Chancellor Angela Merkel's Cabinet agreed Monday on a bill to give Greece 22.4 billion euros ($29.6 billion) over three years as part of a wider bailout, as the German government realized that letting Greece go bankrupt could send the euro into a tailspin and hurt Germany's own economy.
Merkel said the money would not only help Greece, which has been battered by the bond markets, but would help the "stabilization of the euro as a whole and, therefore, help the people of Germany."
The remark was a nod to the popular discontent in Europe's biggest economy about having to pay so much to help a fellow European Union country that many Germans feel has been fast and loose with its finances for years.
The European Central Bank, meanwhile, suspended its rating limits on Greek debt.
Both moves were mandatory after European governments and the International Monetary Fund agreed Sunday to give 110 billion euros ($145 billion) in loans to Greece over three years. The loans came after Athens adopted a new round of austerity measures that provoked fresh uproar among Greek workers.
IMF officials say Greece could start receiving money from the rescue package in about a week.
Germany will contribute 8.4 billion euros ($11.1 billion) for the first year of the bailout this year, followed by 14 billion euros ($18.5 billion) over 2011 and 2012. The money will come in the form of credit extended to Greece the KfW Development Bank, which is backed by the German government.
The draft law backed by the cabinet now needs to pass both houses of parliament. Merkel has fast-tracked it, hoping to have it approved this week. The main opposition parties have already said they won't block the bill.
"This is the only way for us to return the euro to stability," Merkel said of the Greek bailout. "It is a sustainable program, spread out over many years."
Merkel's government had insisted on the latest Greek austerity package before it would move to free up aid.
Her party faces a crucial regional election Sunday in North Rhine-Westphalia, Germany's most populous state, and many German voters are angry that their taxes are being used to bail out Greece while Germany itself struggled through years of budget-tightening to stimulate its own economy.
"This is just the tip of the iceberg and I am afraid of it," Werner Selmer told AP Television News at Berlin's main train station. "Is this necessary? Should we do this? I think yes, my feeling is yes, but I have a bad feeling, a very bad feeling."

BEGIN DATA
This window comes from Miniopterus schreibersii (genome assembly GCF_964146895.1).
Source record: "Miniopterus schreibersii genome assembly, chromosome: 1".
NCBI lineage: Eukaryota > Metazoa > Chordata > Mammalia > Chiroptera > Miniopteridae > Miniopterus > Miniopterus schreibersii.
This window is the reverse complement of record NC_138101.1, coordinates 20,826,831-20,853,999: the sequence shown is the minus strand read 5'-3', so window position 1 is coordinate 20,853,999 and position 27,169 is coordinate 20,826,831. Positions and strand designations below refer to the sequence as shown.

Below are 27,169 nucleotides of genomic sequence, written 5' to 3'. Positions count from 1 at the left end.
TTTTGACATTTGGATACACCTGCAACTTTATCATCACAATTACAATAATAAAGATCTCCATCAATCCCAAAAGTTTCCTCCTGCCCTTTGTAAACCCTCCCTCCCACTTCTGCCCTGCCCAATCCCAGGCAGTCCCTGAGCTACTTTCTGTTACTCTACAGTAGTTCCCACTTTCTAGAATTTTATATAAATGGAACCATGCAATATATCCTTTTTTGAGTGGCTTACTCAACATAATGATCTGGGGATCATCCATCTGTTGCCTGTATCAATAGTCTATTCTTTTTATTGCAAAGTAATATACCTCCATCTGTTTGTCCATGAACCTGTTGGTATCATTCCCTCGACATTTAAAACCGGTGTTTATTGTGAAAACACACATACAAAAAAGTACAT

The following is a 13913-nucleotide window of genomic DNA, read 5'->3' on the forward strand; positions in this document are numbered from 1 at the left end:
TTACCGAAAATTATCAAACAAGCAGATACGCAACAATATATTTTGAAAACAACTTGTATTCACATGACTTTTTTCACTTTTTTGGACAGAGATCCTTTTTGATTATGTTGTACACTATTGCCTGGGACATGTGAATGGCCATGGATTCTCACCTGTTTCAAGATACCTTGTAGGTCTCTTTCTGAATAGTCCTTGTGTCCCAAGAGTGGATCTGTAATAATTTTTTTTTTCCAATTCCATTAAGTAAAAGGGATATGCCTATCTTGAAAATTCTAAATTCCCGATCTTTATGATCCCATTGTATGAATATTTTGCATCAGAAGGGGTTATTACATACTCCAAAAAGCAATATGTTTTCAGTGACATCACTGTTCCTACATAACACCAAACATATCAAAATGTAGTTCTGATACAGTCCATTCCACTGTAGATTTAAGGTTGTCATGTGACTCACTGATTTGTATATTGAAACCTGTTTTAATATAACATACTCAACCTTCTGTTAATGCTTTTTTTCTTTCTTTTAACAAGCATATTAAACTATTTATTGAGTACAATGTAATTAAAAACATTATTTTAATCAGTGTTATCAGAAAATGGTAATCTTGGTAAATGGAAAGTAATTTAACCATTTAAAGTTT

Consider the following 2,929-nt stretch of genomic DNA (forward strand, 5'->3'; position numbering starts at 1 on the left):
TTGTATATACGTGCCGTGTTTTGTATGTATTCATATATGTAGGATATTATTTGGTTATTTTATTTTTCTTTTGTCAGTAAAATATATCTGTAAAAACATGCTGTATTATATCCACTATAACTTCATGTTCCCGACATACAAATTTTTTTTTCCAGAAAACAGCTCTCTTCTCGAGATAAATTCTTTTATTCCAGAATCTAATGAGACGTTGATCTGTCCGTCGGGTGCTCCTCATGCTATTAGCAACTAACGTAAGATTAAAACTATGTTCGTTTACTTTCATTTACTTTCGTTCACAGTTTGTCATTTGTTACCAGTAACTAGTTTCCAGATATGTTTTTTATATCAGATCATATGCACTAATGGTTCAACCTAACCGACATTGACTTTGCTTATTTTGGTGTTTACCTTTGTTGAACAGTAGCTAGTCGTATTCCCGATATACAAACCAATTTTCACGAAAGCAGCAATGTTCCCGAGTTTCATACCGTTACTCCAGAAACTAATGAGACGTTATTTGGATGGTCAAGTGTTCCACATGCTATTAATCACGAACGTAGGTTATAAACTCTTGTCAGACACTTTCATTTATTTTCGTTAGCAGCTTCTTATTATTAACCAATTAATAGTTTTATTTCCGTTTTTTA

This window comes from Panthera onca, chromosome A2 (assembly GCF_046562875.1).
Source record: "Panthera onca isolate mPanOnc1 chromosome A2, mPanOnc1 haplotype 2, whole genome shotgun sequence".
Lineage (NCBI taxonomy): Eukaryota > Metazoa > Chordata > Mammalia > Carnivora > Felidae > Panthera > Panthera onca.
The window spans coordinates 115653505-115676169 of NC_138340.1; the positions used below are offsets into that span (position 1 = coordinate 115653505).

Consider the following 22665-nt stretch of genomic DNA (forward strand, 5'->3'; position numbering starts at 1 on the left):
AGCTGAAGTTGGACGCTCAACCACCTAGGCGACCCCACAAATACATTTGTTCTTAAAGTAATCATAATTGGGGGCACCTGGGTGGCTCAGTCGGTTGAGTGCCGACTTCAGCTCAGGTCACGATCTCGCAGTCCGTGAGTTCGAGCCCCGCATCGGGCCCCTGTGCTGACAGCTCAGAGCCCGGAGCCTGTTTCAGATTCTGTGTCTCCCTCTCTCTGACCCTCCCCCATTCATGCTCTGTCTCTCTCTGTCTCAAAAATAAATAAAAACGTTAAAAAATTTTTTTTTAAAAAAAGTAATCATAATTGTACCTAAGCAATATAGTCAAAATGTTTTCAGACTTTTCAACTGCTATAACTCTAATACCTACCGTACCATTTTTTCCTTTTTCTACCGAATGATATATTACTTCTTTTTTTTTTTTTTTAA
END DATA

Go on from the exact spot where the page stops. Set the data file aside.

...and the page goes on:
In Rome, Italian Foreign Minister Franco Frattini criticized Berlin for dragging its feet.
"The later you intervene, the worse it gets." Frattini said Monday, noting that the initial figure mentioned was "50 billion euros — 10 days later we decided on 110 billion euros."
Greece announced more austerity measures on Sunday worth 30 billion euros ($40 billion) through 2012 — including public service and pension pay cuts and higher taxes. In response, about 1,000 garbage collectors and other striking municipal workers marched to the Greek parliament on Monday, chanting "trash for parliament, not the landfill!"
But Prime Minister George Papandreou insisted the new measures are vital for Greece's financial survival.
"This is a chance for a fresh start," Papandreou said Monday. "We are making changes that should have happened years ago."
The ECB, the central bank for the 16 nations that use the euro, said Monday it was suspending the minimum credit rating requirement for all existing and new debt instruments "issued or guaranteed by the Greek government."
The decision by the Frankfurt-based bank ensures that Greek debt can be used as collateral in ECB lending operations, despite the fact that Standard & Poor's cut Greece's rating to junk status last week.
"Clearly, desperate times call for desperate actions, and today's ECB decision is one step in the right direction," analysts with the Royal Bank of Scotland wrote in a research note.
Greece's new austerity measures are expected to exacerbate its recession, but the massive rescue plan will include 10 billion euros ($13.3 billion) for a "stabilization fund" to support Greek banks, Greece's Deputy Finance Minister Philippos Sachinidis told state television on Monday.
In Paris, French Finance Minister Christine Lagarde defended the bailout, telling Europe-1 radio it is "not a donation, it is not a subsidy" but a loan to push Greece to clean up its public finances. She was presenting a budget amendment later Monday to the lower house of parliament allowing the government to release French aid funds for Greece.
Lagarde also said she will authorize France's market regulator to closely monitor ratings agencies, which EU officials have blamed for fueling the Greek debt crisis.
Greek labor unions, upset over a new round of spending cuts, have planned another general strike for Wednesday.
"These cuts will kill our income. Pensions in Greece are already very low," said Dimos Koumbouris, head of a pensioners' association, told the AP.
He feared the austerity measures, which cut back on holiday bonuses paid to public servants and pensioners, will force them to curtail their spending.
"Many retired people wait for their holiday bonuses to buy clothes and even extra food," he said. "How will these people get by now?"
The Athens Stock Exchange opened up on the news of the loan agreement, before dropping back 1.24 percent to 1,846. Spreads on Greek bonds were down to 574 from above 600 in the morning.
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